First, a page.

A Mother and Daughter Write a Book

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A mother and daughter journey into the lives of women leaders shaping the world and bond along the way. Bonnie St. John and her daughter Darcy Deane share the original inspiration for their book, How Great Women Lead

By Bonnie St. John


“Yeah, Mom?”

I momentarily held the undivided attention of my teenage daughter. Her thumbs, free of their ubiquitous texting keypad, quietly dangled by her side. Her computer and its omnipresent Facebook page were completely out of sight. She was even devoid of those little earbuds that seemed to constantly deliver the latest bass-thumping popular melodies directly into her brain. I had almost forgotten what she looked like without all these adolescent accoutrements. As we sat down together on the burgundy leather sofa in our living room, I realized this fleeting state of electronic dislocation was my chance to hatch a plan I had been formulating for the past several weeks. Carpe diem.

“How would you like to write a book together?”

“About what?” I asked my mom. Write a book? This was a real surprise. I felt a bit suspicious, but still curious. I love to write, and Mom kept telling me I was really good at it. I like writing poetry, fantasy, and sci-fi, though. The books Mom wrote were all nonfiction. I wondered what we could possibly do together.

“Well....” I hesitated. If I wanted her to commit to any extra work outside her busy schedule at school—not to mention work alongside her mother—I had to make this really great. “It would be about women as leaders,” I continued, “a mother-daughter investigation into leadership styles and structures.”

“Leadership?” I blurted. It came out as if I had a bad taste in my mouth—which I did. I couldn’t imagine a more boring topic to write about. What is there to say about leadership anyway? When you’re in charge, you just get things done, right? Who wants to talk about that?

“We could interview CEOs, politicians like Hillary Clinton, military leaders, and other amazing women.”

The more I thought about this whole idea, the more I didn’t like it. I could tell my face showed how I felt.

Her furrowed brow told me I was losing her fast. “Um...we could find women leaders all around the world!” I said impulsively, frantically casting the ultimate bait.

“Really? Would we get to travel a lot?” I hadn’t thought about that. Heck, I’d write about the mating habits of tsetse flies if I got to go to Africa to do it!

Darcy has always been fascinated with countries and cultures outside her own. Since she was a little girl, she would, for her own entertainment, create entire civilizations from scratch. She designed their social structures and even generated fictional languages and alphabets for their communications. I hoped I was offering her a chance to explore her lifelong passions.

But this project wasn’t just about the influence it would have on Darcy. I wanted to do something that could have a potent impact on an alarming trend I had witnessed in workplaces across the country: far too many women appeared to be making a choice not to apply for top leadership positions when presented with the opportunities to do so.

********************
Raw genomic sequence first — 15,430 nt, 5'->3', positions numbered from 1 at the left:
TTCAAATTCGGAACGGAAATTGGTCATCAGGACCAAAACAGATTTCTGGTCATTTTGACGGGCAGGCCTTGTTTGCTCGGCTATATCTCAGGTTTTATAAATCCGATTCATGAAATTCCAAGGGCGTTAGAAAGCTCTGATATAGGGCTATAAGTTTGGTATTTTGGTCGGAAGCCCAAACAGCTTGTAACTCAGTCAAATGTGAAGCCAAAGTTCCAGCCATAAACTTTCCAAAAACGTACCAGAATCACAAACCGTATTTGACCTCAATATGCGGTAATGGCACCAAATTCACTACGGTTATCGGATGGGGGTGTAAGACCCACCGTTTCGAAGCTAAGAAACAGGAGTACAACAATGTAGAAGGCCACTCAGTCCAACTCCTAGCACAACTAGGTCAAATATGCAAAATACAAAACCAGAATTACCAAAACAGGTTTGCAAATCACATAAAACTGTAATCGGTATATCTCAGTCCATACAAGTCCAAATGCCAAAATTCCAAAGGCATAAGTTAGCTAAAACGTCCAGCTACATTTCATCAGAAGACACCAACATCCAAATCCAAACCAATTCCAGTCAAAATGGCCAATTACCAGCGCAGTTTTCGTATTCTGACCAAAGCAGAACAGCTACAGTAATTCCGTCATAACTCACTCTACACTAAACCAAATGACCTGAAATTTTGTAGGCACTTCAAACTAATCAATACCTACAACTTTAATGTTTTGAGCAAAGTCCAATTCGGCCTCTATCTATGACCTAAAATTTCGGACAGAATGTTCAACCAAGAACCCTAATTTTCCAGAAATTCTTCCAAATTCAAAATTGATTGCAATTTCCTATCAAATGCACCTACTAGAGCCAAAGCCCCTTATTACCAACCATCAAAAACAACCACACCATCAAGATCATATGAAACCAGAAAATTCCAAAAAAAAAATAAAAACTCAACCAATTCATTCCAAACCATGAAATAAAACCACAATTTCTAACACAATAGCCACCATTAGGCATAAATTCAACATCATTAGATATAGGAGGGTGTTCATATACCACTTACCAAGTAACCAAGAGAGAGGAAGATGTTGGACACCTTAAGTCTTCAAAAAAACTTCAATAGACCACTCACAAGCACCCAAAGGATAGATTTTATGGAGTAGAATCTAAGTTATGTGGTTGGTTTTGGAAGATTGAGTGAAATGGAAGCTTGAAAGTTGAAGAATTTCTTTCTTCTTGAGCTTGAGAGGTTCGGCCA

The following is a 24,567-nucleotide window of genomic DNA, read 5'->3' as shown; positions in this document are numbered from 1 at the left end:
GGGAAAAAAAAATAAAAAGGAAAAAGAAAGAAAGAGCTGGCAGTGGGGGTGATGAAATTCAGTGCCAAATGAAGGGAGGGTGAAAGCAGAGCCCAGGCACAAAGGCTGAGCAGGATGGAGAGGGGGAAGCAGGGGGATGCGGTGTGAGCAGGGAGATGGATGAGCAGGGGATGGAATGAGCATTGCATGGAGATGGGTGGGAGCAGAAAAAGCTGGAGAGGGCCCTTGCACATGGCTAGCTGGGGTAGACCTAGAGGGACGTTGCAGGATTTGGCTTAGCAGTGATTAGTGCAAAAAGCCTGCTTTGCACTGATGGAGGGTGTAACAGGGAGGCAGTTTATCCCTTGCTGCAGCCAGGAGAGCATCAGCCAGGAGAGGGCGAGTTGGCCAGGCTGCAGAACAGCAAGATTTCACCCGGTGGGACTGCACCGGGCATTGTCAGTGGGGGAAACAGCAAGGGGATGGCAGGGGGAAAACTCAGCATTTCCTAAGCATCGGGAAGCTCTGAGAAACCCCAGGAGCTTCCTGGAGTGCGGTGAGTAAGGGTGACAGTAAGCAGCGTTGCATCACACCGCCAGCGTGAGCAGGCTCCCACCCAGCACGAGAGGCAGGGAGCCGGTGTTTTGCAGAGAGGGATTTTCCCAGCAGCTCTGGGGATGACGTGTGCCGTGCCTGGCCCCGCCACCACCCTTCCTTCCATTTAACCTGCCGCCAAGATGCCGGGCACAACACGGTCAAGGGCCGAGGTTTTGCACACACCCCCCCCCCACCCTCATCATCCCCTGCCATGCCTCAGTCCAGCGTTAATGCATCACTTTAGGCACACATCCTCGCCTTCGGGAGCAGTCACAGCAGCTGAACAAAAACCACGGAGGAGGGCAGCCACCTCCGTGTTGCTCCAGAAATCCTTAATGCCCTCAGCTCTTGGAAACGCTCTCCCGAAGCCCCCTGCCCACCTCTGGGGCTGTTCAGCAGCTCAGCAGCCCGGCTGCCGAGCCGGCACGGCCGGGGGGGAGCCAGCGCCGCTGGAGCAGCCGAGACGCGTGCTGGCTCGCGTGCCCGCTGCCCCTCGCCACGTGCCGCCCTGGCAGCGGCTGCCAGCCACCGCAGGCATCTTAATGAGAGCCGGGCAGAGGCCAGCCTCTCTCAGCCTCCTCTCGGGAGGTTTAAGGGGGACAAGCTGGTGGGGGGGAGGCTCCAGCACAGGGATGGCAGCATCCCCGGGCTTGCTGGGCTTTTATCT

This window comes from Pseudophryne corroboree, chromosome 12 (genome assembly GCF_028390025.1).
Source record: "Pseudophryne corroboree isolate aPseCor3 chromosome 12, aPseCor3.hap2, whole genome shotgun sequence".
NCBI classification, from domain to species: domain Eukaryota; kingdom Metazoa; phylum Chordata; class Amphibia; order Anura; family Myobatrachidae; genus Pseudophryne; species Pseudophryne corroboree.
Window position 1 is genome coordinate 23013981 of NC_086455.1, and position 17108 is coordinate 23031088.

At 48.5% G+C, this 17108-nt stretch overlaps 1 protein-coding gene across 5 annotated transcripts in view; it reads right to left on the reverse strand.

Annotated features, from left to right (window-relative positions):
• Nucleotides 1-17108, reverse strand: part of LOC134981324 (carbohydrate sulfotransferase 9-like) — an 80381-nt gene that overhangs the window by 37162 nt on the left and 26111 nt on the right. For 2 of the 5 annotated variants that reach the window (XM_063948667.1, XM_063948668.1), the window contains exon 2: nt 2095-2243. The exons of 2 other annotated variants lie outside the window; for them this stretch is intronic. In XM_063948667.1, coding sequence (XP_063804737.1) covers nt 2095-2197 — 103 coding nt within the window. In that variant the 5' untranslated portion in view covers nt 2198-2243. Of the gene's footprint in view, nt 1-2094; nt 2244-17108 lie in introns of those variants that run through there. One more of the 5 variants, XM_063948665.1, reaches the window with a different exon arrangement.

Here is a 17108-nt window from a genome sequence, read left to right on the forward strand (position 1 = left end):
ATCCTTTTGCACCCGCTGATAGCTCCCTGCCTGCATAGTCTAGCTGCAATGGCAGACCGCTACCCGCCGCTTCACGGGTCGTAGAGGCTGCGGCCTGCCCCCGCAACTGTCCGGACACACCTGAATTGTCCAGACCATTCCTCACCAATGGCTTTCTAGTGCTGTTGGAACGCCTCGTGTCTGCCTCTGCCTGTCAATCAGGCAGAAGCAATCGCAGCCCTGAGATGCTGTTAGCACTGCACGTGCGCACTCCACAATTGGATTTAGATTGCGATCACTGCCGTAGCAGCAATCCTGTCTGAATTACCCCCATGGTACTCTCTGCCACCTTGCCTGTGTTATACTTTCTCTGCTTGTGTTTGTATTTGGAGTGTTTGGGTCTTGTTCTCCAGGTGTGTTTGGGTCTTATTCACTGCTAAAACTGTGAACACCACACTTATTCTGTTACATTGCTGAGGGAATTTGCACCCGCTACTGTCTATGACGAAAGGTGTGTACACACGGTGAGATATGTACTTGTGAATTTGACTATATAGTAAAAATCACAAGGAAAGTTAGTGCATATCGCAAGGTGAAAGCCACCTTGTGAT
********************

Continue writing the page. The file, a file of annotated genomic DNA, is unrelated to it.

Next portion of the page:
Had the pendulum swung back from the newly liberated, ambitious, trailblazing women leaders of previous generations toward a more cautious view of leadership for their daughters in generations X, Y, and Z? Had their mothers paid such a high price for their achievements in terms of family life, harassment at work, and lack of recognition that many of their daughters were now ambivalent about aiming for the top and pushing wider the doors their mothers had opened?

At the same time, I still saw plenty of women who were willing to scale the heights no matter what the costs. But these “go-getters” faced a whole new set of frustrations and challenges their mothers wouldn’t have even imagined. They weren’t yet ready to throw in the towel, but they were pretty close to strangling somebody with it.

A number of books on the shelves today have made deep, scholarly investigations into these phenomena and drawn helpful intellectual conclusions. I wanted to do something different, something that would be more fun and more dedicated to showing how women today view themselves as leaders. I wanted to pull readers into the adventure of leadership. I wanted to strike at the heart—at the emotion of the quest. If I could somehow create a book that would help women of all ages and backgrounds to become more energized and, at the same time, better prepared to step up and take the lead in their communities, jobs, and homes, I knew our world would be better for it.

Ultimately, my daughter, too, would be entering the world of the workplace. By taking her on a tour to meet women who were successfully navigating their way around the rocks and hard places of leadership, perhaps we could create a call to action for her and for women everywhere to take their places at the highest levels of every sector in society.

This project, then, was a bit of a Trojan horse. On the one hand, the saga of a mother and daughter journey could seduce female readers, who might never bother to read the Harvard Business School dissertations on the subject, into a meaningful conversation about leadership. At the same time, if Darcy met a series of brilliant, accomplished women—people even a cynical teen would be in awe of—perhaps they could tell her all the things I’d like her to know—and more.